Research on Aging, 32(1), 122-151, January 2010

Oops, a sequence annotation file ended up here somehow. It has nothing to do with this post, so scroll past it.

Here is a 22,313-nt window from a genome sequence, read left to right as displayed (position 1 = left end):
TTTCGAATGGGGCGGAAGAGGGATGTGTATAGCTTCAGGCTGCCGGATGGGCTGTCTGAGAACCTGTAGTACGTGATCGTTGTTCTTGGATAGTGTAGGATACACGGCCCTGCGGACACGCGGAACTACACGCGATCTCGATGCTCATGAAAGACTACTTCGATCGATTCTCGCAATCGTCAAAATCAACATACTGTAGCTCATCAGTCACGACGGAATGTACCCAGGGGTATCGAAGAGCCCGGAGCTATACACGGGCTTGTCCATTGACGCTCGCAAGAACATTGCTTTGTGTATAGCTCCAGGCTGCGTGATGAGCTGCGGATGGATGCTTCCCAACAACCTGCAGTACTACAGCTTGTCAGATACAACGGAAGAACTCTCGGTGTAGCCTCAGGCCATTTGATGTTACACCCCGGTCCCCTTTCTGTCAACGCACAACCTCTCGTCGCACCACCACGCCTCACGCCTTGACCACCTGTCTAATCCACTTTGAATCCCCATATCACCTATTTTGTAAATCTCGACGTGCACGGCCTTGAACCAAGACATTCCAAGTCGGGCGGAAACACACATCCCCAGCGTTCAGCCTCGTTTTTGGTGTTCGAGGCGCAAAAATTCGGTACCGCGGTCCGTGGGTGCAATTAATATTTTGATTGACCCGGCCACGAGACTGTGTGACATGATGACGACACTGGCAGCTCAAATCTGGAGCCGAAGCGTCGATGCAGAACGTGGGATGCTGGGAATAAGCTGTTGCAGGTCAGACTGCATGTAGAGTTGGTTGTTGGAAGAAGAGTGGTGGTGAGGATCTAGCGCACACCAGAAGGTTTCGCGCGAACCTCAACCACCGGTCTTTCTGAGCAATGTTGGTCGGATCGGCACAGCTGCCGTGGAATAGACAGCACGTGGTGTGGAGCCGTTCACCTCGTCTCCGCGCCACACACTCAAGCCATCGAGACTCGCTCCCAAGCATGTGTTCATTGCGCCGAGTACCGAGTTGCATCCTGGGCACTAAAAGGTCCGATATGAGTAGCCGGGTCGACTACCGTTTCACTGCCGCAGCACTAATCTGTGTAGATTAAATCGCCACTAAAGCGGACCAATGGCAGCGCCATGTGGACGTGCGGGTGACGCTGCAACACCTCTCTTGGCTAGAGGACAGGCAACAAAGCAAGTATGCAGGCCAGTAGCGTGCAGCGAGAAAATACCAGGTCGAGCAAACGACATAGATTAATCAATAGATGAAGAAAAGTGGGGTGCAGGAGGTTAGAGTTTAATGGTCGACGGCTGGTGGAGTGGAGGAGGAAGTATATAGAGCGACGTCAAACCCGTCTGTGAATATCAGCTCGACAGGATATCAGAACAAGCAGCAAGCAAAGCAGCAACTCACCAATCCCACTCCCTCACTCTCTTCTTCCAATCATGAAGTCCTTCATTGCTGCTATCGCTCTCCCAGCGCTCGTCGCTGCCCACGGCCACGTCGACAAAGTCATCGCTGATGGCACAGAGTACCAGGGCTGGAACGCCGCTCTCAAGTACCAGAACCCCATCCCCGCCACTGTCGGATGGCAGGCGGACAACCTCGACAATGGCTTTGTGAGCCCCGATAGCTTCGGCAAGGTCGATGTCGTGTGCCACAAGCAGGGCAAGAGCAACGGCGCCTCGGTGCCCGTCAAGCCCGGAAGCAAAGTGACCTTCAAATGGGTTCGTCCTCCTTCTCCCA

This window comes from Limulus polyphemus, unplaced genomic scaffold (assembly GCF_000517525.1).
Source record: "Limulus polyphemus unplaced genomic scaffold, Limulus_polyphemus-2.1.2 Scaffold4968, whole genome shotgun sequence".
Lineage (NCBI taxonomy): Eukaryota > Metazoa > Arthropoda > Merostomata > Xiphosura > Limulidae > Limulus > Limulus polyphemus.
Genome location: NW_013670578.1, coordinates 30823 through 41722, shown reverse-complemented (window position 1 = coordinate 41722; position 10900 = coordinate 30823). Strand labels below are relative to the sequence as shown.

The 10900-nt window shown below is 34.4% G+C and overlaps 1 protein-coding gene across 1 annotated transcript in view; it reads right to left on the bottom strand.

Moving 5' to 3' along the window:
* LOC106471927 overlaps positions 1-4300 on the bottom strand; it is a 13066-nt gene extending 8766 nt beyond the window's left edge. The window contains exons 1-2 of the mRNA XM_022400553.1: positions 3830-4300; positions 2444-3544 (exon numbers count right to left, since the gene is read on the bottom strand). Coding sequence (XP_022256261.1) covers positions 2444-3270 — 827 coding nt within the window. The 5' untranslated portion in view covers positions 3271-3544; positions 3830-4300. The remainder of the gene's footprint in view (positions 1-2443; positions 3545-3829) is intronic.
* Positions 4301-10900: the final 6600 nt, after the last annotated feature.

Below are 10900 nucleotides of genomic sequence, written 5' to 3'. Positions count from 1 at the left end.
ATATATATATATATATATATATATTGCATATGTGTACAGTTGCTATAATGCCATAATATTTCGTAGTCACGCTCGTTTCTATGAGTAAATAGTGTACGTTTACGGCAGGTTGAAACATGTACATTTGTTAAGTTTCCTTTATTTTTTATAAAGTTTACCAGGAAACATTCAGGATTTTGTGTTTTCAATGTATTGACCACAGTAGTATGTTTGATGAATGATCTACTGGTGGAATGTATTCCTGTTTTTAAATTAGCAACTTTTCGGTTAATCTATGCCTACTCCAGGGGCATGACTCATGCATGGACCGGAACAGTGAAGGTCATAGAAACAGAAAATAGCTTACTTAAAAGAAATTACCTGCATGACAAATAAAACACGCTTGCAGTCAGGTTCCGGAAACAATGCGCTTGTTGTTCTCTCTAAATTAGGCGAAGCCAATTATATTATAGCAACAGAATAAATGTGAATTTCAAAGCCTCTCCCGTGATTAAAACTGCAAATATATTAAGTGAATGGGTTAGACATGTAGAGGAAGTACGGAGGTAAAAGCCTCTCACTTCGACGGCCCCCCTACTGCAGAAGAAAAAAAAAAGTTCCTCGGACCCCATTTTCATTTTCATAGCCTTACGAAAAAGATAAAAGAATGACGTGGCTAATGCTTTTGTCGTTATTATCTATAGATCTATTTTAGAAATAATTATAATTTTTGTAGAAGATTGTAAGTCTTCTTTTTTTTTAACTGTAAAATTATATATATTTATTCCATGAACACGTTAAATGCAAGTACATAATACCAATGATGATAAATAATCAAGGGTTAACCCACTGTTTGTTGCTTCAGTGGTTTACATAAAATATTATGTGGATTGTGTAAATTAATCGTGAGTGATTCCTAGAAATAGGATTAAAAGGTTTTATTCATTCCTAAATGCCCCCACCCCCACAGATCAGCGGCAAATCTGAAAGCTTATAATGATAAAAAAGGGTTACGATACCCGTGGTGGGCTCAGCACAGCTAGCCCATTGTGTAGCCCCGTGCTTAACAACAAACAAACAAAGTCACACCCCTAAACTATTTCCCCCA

This article examines community reaction in Cambodia to families from the perspective of parents of adults who died of AIDS or currently receive antiretroviral therapy. Survey evidence and open-ended interviews reveal a mixture of reactions related to social relations, interactions with local officials, gossip, business patronage, funeral participation, and orphaned grandchildren. Positive support is often dominant and reactions typically improve substantially over time. Misplaced fears of contagion through casual contact underlie most negative reactions. Moral condemnation or blame is not evident as a source of negative reactions. Overall a sufficiently supportive atmosphere likely exists in many localities to facilitate community-based efforts to mitigate the epidemic's impact on affected families.
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